The Relationship between Population Growth and Economic Growth Over 1870-2013: Evidence from a Bootstrapped Panel-Granger Causality Test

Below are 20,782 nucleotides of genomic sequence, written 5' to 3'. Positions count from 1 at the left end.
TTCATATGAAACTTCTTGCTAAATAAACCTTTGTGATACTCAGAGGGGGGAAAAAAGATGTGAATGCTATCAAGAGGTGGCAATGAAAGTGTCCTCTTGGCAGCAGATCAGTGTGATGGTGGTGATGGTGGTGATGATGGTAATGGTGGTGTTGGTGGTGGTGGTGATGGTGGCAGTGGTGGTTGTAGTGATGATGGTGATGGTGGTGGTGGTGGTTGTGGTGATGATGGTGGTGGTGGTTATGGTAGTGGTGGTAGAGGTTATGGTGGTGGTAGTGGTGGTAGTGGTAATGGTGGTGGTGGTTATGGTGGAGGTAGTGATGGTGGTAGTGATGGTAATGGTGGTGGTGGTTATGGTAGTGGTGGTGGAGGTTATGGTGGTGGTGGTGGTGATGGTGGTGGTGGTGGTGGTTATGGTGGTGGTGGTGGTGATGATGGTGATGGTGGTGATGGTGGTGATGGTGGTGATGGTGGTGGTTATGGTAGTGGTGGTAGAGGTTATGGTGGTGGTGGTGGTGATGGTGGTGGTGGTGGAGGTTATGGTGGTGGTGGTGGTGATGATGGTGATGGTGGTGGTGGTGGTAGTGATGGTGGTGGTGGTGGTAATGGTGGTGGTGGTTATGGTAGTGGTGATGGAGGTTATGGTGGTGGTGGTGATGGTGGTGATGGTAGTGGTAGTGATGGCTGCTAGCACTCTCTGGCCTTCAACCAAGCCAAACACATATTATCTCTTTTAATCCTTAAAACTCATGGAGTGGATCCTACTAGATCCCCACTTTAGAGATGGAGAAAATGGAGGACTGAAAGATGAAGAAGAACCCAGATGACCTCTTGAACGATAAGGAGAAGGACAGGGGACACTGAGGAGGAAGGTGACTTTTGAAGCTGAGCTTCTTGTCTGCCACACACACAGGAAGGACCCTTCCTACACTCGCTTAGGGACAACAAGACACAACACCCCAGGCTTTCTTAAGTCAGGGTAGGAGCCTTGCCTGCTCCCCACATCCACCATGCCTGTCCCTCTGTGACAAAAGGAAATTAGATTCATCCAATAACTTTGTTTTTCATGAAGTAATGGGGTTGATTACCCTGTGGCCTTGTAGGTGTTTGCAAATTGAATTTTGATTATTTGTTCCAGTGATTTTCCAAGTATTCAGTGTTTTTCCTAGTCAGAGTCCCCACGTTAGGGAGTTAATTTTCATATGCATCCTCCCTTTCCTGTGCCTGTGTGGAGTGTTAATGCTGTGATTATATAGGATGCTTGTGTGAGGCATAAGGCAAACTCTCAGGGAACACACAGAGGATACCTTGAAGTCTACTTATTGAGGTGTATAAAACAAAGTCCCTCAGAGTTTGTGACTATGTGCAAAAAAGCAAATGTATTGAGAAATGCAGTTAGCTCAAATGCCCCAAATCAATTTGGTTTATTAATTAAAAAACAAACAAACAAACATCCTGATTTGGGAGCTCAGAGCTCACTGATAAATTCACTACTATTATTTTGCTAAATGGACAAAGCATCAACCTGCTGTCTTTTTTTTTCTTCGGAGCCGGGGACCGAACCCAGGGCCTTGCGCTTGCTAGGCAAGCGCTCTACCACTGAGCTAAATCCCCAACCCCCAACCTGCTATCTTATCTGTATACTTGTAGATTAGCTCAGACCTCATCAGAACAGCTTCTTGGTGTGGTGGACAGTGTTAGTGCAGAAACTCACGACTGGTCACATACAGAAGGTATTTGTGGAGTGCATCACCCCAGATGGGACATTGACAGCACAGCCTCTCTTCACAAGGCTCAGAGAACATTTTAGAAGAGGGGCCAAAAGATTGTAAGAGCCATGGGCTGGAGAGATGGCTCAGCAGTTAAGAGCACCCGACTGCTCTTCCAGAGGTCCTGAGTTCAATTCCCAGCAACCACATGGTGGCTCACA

This study applies the bootstrap panel causality test proposed by Kónya (2006), which accounts for both dependency and heterogeneity across countries, to test the causal link between population growth and economic growth in 21 countries over the period of 1870-2013. With regards to the direction of population growth-economic growth nexus, we found one-way Granger causality running from population growth to economic growth for Finland, France, Portugal, and Sweden, one-way Granger causality running from economic growth to population growth for Canada, Germany, Japan, Norway and Switzerland, and no causal relationship between population growth and economic growth is found in Belgium, Brazil, Denmark, Netherlands, New Zealand, Spain, Sri Lanka, the UK, the USA and Uruguay. Furthermore, we found feedback between population growth and economic growth for Austria and Italy. Dividing the sample into two subsamples due to a structural break yielded different results in that for the first period of 1871-1951 we found that population growth Granger cause economic growth only for Finland and France, economic growth Granger cause population growth for Denmark, Japan, and Norway and that there is bidirectional causality between population growth and economic growth for both Austria and Italy. For the period of 1952-2013 we found that population growth Granger cause economic growth only for Sri Lanka, economic growth Granger cause population growth for Belgium, Denmark, France, Germany, New Zealand, Spain, Switzerland, and Uruguay and that found bidirectional causality between population growth and economic growth only for Japan. Our empirical results have important policy implications for these 21 countries under study as the directions of causality tend to differ across countries and depending on the time period under question.
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